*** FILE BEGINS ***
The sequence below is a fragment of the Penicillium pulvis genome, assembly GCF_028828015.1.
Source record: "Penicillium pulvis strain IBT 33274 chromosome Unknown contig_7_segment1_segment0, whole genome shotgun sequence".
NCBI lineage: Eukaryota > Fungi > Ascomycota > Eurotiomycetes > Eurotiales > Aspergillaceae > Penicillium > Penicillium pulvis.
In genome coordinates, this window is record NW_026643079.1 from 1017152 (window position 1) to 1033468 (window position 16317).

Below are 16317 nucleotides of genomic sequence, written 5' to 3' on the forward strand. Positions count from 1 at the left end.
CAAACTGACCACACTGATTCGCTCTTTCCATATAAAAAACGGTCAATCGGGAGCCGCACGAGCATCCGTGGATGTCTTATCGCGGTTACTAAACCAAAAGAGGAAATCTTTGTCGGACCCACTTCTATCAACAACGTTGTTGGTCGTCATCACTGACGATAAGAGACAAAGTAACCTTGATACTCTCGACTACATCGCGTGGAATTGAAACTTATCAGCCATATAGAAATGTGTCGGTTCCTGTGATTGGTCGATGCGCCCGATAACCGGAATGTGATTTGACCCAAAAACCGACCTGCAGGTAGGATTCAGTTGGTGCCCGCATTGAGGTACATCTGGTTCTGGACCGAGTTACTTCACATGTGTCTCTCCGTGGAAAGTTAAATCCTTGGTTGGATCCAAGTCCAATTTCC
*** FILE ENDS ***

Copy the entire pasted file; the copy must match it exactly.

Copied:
The sequence below is a fragment of the Penicillium pulvis genome, assembly GCF_028828015.1.
Source record: "Penicillium pulvis strain IBT 33274 chromosome Unknown contig_7_segment1_segment0, whole genome shotgun sequence".
NCBI lineage: Eukaryota > Fungi > Ascomycota > Eurotiomycetes > Eurotiales > Aspergillaceae > Penicillium > Penicillium pulvis.
In genome coordinates, this window is record NW_026643079.1 from 1017152 (window position 1) to 1033468 (window position 16317).

Below are 16317 nucleotides of genomic sequence, written 5' to 3' on the forward strand. Positions count from 1 at the left end.
CAAACTGACCACACTGATTCGCTCTTTCCATATAAAAAACGGTCAATCGGGAGCCGCACGAGCATCCGTGGATGTCTTATCGCGGTTACTAAACCAAAAGAGGAAATCTTTGTCGGACCCACTTCTATCAACAACGTTGTTGGTCGTCATCACTGACGATAAGAGACAAAGTAACCTTGATACTCTCGACTACATCGCGTGGAATTGAAACTTATCAGCCATATAGAAATGTGTCGGTTCCTGTGATTGGTCGATGCGCCCGATAACCGGAATGTGATTTGACCCAAAAACCGACCTGCAGGTAGGATTCAGTTGGTGCCCGCATTGAGGTACATCTGGTTCTGGACCGAGTTACTTCACATGTGTCTCTCCGTGGAAAGTTAAATCCTTGGTTGGATCCAAGTCCAATTTCC